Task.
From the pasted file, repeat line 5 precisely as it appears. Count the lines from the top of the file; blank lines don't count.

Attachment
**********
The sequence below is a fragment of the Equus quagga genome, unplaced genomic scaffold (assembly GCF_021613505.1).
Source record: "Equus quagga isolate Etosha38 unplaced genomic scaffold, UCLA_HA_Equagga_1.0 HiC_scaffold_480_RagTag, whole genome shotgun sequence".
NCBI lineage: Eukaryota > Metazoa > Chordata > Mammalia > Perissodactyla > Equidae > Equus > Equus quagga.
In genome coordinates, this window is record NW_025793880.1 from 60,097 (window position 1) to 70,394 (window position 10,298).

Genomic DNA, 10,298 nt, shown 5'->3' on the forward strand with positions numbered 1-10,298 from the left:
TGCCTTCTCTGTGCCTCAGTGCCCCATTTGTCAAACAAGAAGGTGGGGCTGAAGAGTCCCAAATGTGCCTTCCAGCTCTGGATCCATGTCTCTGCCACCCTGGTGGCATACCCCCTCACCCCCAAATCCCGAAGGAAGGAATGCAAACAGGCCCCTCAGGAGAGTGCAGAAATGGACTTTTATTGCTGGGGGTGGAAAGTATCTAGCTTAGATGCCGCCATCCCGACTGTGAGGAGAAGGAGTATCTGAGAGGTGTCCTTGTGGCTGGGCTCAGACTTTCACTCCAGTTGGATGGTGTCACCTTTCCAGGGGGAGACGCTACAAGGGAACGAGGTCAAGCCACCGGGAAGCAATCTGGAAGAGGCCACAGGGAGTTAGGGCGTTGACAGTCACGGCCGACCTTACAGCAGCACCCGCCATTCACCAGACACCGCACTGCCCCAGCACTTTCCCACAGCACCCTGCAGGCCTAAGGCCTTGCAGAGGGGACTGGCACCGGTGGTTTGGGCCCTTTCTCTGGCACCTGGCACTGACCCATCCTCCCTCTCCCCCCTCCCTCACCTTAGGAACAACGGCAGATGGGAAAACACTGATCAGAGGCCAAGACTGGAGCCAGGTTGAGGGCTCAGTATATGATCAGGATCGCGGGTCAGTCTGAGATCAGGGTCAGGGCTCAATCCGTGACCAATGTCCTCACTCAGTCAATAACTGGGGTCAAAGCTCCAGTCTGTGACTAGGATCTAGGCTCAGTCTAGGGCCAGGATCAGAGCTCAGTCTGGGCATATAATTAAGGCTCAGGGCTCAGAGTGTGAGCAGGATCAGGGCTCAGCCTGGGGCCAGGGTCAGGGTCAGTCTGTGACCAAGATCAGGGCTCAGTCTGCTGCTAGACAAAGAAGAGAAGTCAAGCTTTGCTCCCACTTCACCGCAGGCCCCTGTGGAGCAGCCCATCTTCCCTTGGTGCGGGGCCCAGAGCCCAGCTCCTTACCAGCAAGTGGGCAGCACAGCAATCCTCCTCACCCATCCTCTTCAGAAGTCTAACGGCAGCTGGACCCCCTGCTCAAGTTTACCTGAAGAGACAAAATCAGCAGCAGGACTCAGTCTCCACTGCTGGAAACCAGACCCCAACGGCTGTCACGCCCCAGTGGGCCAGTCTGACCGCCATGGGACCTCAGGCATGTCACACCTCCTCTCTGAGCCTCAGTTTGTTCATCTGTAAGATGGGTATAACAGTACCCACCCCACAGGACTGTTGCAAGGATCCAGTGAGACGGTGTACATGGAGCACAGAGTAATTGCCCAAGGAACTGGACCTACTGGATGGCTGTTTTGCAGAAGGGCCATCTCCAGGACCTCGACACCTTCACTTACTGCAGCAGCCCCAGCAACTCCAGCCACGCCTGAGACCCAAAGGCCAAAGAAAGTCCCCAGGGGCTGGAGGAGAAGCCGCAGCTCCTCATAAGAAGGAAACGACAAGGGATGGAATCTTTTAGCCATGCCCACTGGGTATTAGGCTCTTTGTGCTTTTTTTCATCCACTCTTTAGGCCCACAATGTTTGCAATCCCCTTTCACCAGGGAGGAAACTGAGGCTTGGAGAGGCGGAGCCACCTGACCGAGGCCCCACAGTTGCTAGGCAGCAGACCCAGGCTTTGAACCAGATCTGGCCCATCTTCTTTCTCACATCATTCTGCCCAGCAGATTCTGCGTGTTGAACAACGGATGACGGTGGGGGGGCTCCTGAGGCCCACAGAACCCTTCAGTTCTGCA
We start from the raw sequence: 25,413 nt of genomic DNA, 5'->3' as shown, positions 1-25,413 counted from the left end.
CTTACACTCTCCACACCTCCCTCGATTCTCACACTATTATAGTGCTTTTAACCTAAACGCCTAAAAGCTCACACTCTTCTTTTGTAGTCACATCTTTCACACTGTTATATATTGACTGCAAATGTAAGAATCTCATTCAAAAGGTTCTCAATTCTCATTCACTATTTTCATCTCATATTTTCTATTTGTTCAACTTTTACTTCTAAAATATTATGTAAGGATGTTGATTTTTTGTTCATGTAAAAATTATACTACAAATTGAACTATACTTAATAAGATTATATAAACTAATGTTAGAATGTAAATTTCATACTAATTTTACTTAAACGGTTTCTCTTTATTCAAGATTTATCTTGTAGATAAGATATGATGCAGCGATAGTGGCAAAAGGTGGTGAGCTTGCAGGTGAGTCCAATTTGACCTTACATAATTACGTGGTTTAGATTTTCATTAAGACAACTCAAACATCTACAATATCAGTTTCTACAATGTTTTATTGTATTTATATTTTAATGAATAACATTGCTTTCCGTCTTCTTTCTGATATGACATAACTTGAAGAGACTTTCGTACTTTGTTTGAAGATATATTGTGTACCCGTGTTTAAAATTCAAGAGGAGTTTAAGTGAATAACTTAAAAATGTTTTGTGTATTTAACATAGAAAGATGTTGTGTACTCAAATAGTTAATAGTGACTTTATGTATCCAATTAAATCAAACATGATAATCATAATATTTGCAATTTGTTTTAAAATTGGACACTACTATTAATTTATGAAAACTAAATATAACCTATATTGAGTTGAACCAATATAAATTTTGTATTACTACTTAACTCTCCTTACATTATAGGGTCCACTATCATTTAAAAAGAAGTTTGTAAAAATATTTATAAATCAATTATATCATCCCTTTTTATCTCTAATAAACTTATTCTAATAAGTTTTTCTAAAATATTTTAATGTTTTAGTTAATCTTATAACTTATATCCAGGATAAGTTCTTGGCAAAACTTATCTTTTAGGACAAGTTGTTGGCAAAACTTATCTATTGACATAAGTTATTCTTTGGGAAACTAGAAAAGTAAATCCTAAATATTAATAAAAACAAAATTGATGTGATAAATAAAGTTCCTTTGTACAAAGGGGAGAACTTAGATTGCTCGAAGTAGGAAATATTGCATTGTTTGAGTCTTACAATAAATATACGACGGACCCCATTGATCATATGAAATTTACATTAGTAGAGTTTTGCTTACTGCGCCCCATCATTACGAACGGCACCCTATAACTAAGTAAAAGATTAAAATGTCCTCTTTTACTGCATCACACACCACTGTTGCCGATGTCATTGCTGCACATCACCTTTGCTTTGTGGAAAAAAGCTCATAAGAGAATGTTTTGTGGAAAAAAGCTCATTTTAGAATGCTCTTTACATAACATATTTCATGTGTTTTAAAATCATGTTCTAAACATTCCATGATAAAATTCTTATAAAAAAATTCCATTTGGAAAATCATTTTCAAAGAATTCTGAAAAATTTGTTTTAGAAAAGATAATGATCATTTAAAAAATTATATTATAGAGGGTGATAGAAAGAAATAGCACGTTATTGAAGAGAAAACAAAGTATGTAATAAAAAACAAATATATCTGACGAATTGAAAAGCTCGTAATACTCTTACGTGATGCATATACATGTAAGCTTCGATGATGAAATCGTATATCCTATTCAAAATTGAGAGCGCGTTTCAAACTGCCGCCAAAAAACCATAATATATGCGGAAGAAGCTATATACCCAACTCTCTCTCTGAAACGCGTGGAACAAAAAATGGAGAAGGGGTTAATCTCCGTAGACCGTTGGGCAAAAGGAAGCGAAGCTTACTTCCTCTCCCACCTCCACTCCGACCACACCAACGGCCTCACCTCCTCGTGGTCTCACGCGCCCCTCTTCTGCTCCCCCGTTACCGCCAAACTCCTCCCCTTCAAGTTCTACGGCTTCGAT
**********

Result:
Genomic DNA, 10,298 nt, shown 5'->3' on the forward strand with positions numbered 1-10,298 from the left: